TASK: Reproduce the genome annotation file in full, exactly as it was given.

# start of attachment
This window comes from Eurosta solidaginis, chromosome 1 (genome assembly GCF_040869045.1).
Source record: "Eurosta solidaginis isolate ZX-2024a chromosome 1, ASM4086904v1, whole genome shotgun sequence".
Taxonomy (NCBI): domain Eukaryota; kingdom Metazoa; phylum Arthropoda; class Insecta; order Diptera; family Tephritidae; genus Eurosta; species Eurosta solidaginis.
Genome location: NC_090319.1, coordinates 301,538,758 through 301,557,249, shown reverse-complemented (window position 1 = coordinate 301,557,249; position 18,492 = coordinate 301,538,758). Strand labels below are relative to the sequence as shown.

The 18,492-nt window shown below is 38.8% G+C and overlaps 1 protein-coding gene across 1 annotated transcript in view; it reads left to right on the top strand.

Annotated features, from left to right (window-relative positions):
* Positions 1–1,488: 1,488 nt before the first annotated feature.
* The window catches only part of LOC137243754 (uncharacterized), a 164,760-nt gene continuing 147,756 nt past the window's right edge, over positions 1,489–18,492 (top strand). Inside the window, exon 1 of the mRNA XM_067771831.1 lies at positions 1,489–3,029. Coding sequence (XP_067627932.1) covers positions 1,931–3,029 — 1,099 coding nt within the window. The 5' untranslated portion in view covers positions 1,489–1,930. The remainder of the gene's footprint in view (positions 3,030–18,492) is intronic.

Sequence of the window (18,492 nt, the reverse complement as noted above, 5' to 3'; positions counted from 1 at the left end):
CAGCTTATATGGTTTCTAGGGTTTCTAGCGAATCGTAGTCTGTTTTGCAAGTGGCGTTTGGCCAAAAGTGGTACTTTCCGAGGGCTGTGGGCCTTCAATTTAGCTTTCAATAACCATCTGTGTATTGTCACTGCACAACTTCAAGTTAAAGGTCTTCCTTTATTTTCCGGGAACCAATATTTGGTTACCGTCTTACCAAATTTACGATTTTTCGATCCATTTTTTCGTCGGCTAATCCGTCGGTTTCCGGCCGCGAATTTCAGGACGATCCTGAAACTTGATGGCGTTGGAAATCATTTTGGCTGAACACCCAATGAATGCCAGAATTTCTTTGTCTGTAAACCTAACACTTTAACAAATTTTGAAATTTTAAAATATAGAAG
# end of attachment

This window comes from Eurosta solidaginis, chromosome 1 (genome assembly GCF_040869045.1).
Source record: "Eurosta solidaginis isolate ZX-2024a chromosome 1, ASM4086904v1, whole genome shotgun sequence".
Taxonomy (NCBI): domain Eukaryota; kingdom Metazoa; phylum Arthropoda; class Insecta; order Diptera; family Tephritidae; genus Eurosta; species Eurosta solidaginis.
Genome location: NC_090319.1, coordinates 301,538,758 through 301,557,249, shown reverse-complemented (window position 1 = coordinate 301,557,249; position 18,492 = coordinate 301,538,758). Strand labels below are relative to the sequence as shown.

The 18,492-nt window shown below is 38.8% G+C and overlaps 1 protein-coding gene across 1 annotated transcript in view; it reads left to right on the top strand.

Annotated features, from left to right (window-relative positions):
* Positions 1–1,488: 1,488 nt before the first annotated feature.
* The window catches only part of LOC137243754 (uncharacterized), a 164,760-nt gene continuing 147,756 nt past the window's right edge, over positions 1,489–18,492 (top strand). Inside the window, exon 1 of the mRNA XM_067771831.1 lies at positions 1,489–3,029. Coding sequence (XP_067627932.1) covers positions 1,931–3,029 — 1,099 coding nt within the window. The 5' untranslated portion in view covers positions 1,489–1,930. The remainder of the gene's footprint in view (positions 3,030–18,492) is intronic.

Sequence of the window (18,492 nt, the reverse complement as noted above, 5' to 3'; positions counted from 1 at the left end):
CAGCTTATATGGTTTCTAGGGTTTCTAGCGAATCGTAGTCTGTTTTGCAAGTGGCGTTTGGCCAAAAGTGGTACTTTCCGAGGGCTGTGGGCCTTCAATTTAGCTTTCAATAACCATCTGTGTATTGTCACTGCACAACTTCAAGTTAAAGGTCTTCCTTTATTTTCCGGGAACCAATATTTGGTTACCGTCTTACCAAATTTACGATTTTTCGATCCATTTTTTCGTCGGCTAATCCGTCGGTTTCCGGCCGCGAATTTCAGGACGATCCTGAAACTTGATGGCGTTGGAAATCATTTTGGCTGAACACCCAATGAATGCCAGAATTTCTTTGTCTGTAAACCTAACACTTTAACAAATTTTGAAATTTTAAAATATAGAAG